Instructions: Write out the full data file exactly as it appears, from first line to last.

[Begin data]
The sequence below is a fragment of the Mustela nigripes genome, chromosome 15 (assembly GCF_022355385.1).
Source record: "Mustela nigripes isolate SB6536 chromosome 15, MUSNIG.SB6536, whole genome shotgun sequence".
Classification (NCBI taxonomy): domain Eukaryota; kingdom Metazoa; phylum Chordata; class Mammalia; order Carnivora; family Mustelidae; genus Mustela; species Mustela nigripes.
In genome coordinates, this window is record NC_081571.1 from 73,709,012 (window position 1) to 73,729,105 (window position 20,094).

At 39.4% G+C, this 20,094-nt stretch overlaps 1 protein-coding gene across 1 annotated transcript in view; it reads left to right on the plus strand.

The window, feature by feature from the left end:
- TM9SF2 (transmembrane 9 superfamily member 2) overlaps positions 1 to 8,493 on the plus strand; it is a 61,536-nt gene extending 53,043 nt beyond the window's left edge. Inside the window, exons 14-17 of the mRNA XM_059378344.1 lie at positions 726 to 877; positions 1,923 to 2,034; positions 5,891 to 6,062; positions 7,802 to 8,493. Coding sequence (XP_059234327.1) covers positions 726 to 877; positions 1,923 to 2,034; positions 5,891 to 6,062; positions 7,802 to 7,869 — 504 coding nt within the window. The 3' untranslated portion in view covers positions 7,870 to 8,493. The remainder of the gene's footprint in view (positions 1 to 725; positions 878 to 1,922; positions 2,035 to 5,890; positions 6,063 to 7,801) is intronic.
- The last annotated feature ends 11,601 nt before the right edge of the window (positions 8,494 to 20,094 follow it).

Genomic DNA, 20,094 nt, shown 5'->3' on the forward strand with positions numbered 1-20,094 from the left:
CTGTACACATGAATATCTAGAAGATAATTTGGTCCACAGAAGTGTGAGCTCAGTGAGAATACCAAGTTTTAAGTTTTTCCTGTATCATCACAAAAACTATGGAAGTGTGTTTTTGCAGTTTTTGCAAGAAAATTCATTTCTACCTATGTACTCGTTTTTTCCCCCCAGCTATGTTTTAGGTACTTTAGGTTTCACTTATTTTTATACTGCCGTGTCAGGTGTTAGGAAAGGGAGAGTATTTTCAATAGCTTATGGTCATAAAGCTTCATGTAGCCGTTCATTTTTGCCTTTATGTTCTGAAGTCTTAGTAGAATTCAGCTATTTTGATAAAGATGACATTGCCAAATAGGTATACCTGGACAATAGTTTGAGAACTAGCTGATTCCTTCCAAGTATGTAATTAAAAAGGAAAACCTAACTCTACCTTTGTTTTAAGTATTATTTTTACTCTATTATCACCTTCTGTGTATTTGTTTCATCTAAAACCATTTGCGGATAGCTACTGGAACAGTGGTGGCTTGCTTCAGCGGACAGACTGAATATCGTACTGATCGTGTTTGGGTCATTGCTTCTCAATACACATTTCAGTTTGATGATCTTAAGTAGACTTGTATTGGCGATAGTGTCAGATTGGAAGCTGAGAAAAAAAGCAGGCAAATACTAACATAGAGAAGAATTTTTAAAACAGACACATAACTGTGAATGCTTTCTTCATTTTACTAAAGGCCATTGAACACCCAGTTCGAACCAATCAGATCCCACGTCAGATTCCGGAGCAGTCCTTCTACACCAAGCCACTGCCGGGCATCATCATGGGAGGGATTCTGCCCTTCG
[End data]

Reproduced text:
The sequence below is a fragment of the Mustela nigripes genome, chromosome 15 (assembly GCF_022355385.1).
Source record: "Mustela nigripes isolate SB6536 chromosome 15, MUSNIG.SB6536, whole genome shotgun sequence".
Classification (NCBI taxonomy): domain Eukaryota; kingdom Metazoa; phylum Chordata; class Mammalia; order Carnivora; family Mustelidae; genus Mustela; species Mustela nigripes.
In genome coordinates, this window is record NC_081571.1 from 73,709,012 (window position 1) to 73,729,105 (window position 20,094).

At 39.4% G+C, this 20,094-nt stretch overlaps 1 protein-coding gene across 1 annotated transcript in view; it reads left to right on the plus strand.

The window, feature by feature from the left end:
- TM9SF2 (transmembrane 9 superfamily member 2) overlaps positions 1 to 8,493 on the plus strand; it is a 61,536-nt gene extending 53,043 nt beyond the window's left edge. Inside the window, exons 14-17 of the mRNA XM_059378344.1 lie at positions 726 to 877; positions 1,923 to 2,034; positions 5,891 to 6,062; positions 7,802 to 8,493. Coding sequence (XP_059234327.1) covers positions 726 to 877; positions 1,923 to 2,034; positions 5,891 to 6,062; positions 7,802 to 7,869 — 504 coding nt within the window. The 3' untranslated portion in view covers positions 7,870 to 8,493. The remainder of the gene's footprint in view (positions 1 to 725; positions 878 to 1,922; positions 2,035 to 5,890; positions 6,063 to 7,801) is intronic.
- The last annotated feature ends 11,601 nt before the right edge of the window (positions 8,494 to 20,094 follow it).

Genomic DNA, 20,094 nt, shown 5'->3' on the forward strand with positions numbered 1-20,094 from the left:
CTGTACACATGAATATCTAGAAGATAATTTGGTCCACAGAAGTGTGAGCTCAGTGAGAATACCAAGTTTTAAGTTTTTCCTGTATCATCACAAAAACTATGGAAGTGTGTTTTTGCAGTTTTTGCAAGAAAATTCATTTCTACCTATGTACTCGTTTTTTCCCCCCAGCTATGTTTTAGGTACTTTAGGTTTCACTTATTTTTATACTGCCGTGTCAGGTGTTAGGAAAGGGAGAGTATTTTCAATAGCTTATGGTCATAAAGCTTCATGTAGCCGTTCATTTTTGCCTTTATGTTCTGAAGTCTTAGTAGAATTCAGCTATTTTGATAAAGATGACATTGCCAAATAGGTATACCTGGACAATAGTTTGAGAACTAGCTGATTCCTTCCAAGTATGTAATTAAAAAGGAAAACCTAACTCTACCTTTGTTTTAAGTATTATTTTTACTCTATTATCACCTTCTGTGTATTTGTTTCATCTAAAACCATTTGCGGATAGCTACTGGAACAGTGGTGGCTTGCTTCAGCGGACAGACTGAATATCGTACTGATCGTGTTTGGGTCATTGCTTCTCAATACACATTTCAGTTTGATGATCTTAAGTAGACTTGTATTGGCGATAGTGTCAGATTGGAAGCTGAGAAAAAAAGCAGGCAAATACTAACATAGAGAAGAATTTTTAAAACAGACACATAACTGTGAATGCTTTCTTCATTTTACTAAAGGCCATTGAACACCCAGTTCGAACCAATCAGATCCCACGTCAGATTCCGGAGCAGTCCTTCTACACCAAGCCACTGCCGGGCATCATCATGGGAGGGATTCTGCCCTTCG